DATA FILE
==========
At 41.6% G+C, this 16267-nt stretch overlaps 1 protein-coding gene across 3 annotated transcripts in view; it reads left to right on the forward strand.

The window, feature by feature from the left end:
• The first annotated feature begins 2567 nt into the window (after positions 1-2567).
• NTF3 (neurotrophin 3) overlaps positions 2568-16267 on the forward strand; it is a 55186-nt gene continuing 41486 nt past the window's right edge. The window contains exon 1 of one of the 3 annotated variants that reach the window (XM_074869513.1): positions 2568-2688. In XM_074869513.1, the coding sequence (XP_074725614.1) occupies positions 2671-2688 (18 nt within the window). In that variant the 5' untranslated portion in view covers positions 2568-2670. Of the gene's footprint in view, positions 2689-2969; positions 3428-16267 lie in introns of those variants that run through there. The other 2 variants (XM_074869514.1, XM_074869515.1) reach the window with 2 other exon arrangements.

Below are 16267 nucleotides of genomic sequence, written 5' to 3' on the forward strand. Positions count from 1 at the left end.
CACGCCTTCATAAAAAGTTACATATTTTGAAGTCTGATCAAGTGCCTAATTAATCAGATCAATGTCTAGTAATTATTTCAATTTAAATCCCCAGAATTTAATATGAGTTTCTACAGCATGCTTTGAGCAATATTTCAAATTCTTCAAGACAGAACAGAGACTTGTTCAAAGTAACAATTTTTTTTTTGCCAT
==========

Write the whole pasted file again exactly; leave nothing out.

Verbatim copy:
At 41.6% G+C, this 16267-nt stretch overlaps 1 protein-coding gene across 3 annotated transcripts in view; it reads left to right on the forward strand.

The window, feature by feature from the left end:
• The first annotated feature begins 2567 nt into the window (after positions 1-2567).
• NTF3 (neurotrophin 3) overlaps positions 2568-16267 on the forward strand; it is a 55186-nt gene continuing 41486 nt past the window's right edge. The window contains exon 1 of one of the 3 annotated variants that reach the window (XM_074869513.1): positions 2568-2688. In XM_074869513.1, the coding sequence (XP_074725614.1) occupies positions 2671-2688 (18 nt within the window). In that variant the 5' untranslated portion in view covers positions 2568-2670. Of the gene's footprint in view, positions 2689-2969; positions 3428-16267 lie in introns of those variants that run through there. The other 2 variants (XM_074869514.1, XM_074869515.1) reach the window with 2 other exon arrangements.

Below are 16267 nucleotides of genomic sequence, written 5' to 3' on the forward strand. Positions count from 1 at the left end.
CACGCCTTCATAAAAAGTTACATATTTTGAAGTCTGATCAAGTGCCTAATTAATCAGATCAATGTCTAGTAATTATTTCAATTTAAATCCCCAGAATTTAATATGAGTTTCTACAGCATGCTTTGAGCAATATTTCAAATTCTTCAAGACAGAACAGAGACTTGTTCAAAGTAACAATTTTTTTTTTGCCAT